Crane Packing Company, a manufacturer of mechanical seals, is debating on whether to allow the floor operators to write CAM part-programs on the floor of the shop while the machines need to be used. This dilemma is relevant because, although the work would, in theory, be more efficient if there was standardized programming for the machines, the lack of differentiation could cause a few problems. However, this problem is predominantly caused from personal pride of employees. In order to continue to grow and dominate the market, we must stop allowing programming to be made, in most cases, on the floor and have a more standardized version that is developed beforehand to use. This would save money and increase productivity.
OUR UNDERSTANDING OF THE PROBLEM
Allowing the shop floor operators to program on the floor causes serious time delays. On average it takes approximately 30 minutes for the first phase of programming and 15 minutes for the second phase. This setup time takes place for every specific part. When added together, this is a massive amount of time that the machines are not being used, thus not making Crane Packing Company money. On average it costs about $100 per hour per machine when our operators program on site. Over the course of a quarter, and especially a year, that $100 per hour adds up and costs Crane Packing Company considerable capital. Not only is the loss of capital a major factor but the lack of standardization causes parts not to fit or simply wastes time by reprogramming for the same part repeatedly.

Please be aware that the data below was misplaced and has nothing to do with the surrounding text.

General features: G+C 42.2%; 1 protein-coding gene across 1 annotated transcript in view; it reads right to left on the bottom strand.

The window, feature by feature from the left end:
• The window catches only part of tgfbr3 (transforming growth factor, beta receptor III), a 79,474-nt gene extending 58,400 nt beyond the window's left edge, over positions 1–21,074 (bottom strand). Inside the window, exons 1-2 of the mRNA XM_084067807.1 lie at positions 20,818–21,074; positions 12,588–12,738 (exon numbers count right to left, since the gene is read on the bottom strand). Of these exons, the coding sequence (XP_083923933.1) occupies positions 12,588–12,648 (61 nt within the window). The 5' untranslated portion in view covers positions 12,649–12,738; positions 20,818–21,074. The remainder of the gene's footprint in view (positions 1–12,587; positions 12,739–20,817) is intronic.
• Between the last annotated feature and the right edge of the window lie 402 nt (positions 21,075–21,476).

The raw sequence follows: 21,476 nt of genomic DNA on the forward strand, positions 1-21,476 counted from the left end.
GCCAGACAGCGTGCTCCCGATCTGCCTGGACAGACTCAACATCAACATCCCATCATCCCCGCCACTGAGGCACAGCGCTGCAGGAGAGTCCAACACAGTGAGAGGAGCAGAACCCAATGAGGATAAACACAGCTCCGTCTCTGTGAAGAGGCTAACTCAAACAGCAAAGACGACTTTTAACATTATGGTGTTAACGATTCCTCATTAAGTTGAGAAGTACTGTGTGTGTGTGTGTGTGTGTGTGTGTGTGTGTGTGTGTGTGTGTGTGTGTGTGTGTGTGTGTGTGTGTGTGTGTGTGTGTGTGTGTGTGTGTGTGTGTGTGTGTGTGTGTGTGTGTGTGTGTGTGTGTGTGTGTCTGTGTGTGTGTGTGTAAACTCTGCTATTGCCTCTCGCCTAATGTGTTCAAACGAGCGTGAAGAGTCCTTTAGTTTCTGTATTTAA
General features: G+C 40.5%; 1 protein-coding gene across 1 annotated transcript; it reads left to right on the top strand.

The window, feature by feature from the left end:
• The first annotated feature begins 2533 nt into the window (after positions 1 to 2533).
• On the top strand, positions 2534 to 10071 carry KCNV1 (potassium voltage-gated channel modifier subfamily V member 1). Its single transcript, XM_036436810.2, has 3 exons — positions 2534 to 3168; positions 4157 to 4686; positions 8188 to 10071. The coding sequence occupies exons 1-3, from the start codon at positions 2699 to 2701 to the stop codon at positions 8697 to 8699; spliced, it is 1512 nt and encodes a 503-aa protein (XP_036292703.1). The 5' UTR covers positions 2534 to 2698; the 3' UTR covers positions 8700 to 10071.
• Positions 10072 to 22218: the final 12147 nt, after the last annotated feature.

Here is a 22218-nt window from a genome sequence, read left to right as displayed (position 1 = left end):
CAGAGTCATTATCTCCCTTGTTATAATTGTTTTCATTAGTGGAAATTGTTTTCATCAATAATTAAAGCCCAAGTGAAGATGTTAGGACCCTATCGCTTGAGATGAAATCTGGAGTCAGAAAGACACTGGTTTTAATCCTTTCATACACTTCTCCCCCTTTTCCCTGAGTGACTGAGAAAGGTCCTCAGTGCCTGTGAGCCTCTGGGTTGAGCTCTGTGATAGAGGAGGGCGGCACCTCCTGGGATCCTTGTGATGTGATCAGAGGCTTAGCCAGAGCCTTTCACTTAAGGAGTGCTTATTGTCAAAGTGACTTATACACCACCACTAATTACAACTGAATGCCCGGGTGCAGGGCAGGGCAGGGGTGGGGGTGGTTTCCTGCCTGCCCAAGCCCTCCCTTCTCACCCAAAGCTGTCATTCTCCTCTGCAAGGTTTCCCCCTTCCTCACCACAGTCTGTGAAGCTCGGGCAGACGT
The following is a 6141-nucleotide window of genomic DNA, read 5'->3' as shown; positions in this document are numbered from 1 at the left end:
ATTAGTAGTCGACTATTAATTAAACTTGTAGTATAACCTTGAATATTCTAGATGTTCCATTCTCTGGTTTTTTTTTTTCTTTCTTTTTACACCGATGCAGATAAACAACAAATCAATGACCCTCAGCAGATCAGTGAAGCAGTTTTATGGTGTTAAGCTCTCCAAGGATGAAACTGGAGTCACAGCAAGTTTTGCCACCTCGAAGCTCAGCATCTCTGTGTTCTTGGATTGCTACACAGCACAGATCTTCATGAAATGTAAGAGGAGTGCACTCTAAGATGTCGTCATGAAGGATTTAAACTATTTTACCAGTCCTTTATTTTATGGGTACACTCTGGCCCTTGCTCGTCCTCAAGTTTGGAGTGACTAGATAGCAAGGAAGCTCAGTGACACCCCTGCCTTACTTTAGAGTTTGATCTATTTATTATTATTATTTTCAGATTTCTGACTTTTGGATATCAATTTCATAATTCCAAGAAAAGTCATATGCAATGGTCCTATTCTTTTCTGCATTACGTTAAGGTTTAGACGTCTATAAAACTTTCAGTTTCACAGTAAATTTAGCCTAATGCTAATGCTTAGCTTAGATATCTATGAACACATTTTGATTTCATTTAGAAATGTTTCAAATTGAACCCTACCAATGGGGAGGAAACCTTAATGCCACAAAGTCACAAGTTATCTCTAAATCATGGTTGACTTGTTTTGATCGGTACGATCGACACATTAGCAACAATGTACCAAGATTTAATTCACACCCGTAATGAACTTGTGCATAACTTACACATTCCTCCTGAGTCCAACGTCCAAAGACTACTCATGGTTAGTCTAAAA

ANALYSIS OF OPTIONS
The simplest and best solution to fix this problem is to make it a standard practice to perform all programming offline. This basically means that all the programming will be done on another “offline” computer, and when that part is needed, the program will simply be uploaded to the machine that is manufacturing the part. This will eliminate the wasted time for programming and...